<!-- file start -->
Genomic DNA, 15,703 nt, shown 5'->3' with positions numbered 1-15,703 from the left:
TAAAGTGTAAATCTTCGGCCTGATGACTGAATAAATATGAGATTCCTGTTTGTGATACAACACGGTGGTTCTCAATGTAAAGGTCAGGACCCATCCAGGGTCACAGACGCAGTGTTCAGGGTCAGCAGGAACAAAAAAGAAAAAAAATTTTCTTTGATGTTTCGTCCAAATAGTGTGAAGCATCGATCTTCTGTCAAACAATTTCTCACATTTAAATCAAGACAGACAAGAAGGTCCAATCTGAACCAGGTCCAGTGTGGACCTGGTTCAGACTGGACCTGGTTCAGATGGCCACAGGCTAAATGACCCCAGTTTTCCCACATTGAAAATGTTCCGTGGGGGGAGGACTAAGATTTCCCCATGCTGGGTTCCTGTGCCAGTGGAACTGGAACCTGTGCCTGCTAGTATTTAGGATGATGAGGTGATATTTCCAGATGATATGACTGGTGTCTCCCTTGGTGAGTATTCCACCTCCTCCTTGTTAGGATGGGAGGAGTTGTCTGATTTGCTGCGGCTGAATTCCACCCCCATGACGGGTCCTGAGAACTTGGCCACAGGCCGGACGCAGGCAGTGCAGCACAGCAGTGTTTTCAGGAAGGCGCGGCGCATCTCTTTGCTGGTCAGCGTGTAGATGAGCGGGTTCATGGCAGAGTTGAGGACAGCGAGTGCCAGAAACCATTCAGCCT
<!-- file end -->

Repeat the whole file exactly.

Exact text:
Genomic DNA, 15,703 nt, shown 5'->3' with positions numbered 1-15,703 from the left:
TAAAGTGTAAATCTTCGGCCTGATGACTGAATAAATATGAGATTCCTGTTTGTGATACAACACGGTGGTTCTCAATGTAAAGGTCAGGACCCATCCAGGGTCACAGACGCAGTGTTCAGGGTCAGCAGGAACAAAAAAGAAAAAAAATTTTCTTTGATGTTTCGTCCAAATAGTGTGAAGCATCGATCTTCTGTCAAACAATTTCTCACATTTAAATCAAGACAGACAAGAAGGTCCAATCTGAACCAGGTCCAGTGTGGACCTGGTTCAGACTGGACCTGGTTCAGATGGCCACAGGCTAAATGACCCCAGTTTTCCCACATTGAAAATGTTCCGTGGGGGGAGGACTAAGATTTCCCCATGCTGGGTTCCTGTGCCAGTGGAACTGGAACCTGTGCCTGCTAGTATTTAGGATGATGAGGTGATATTTCCAGATGATATGACTGGTGTCTCCCTTGGTGAGTATTCCACCTCCTCCTTGTTAGGATGGGAGGAGTTGTCTGATTTGCTGCGGCTGAATTCCACCCCCATGACGGGTCCTGAGAACTTGGCCACAGGCCGGACGCAGGCAGTGCAGCACAGCAGTGTTTTCAGGAAGGCGCGGCGCATCTCTTTGCTGGTCAGCGTGTAGATGAGCGGGTTCATGGCAGAGTTGAGGACAGCGAGTGCCAGAAACCATTCAGCCT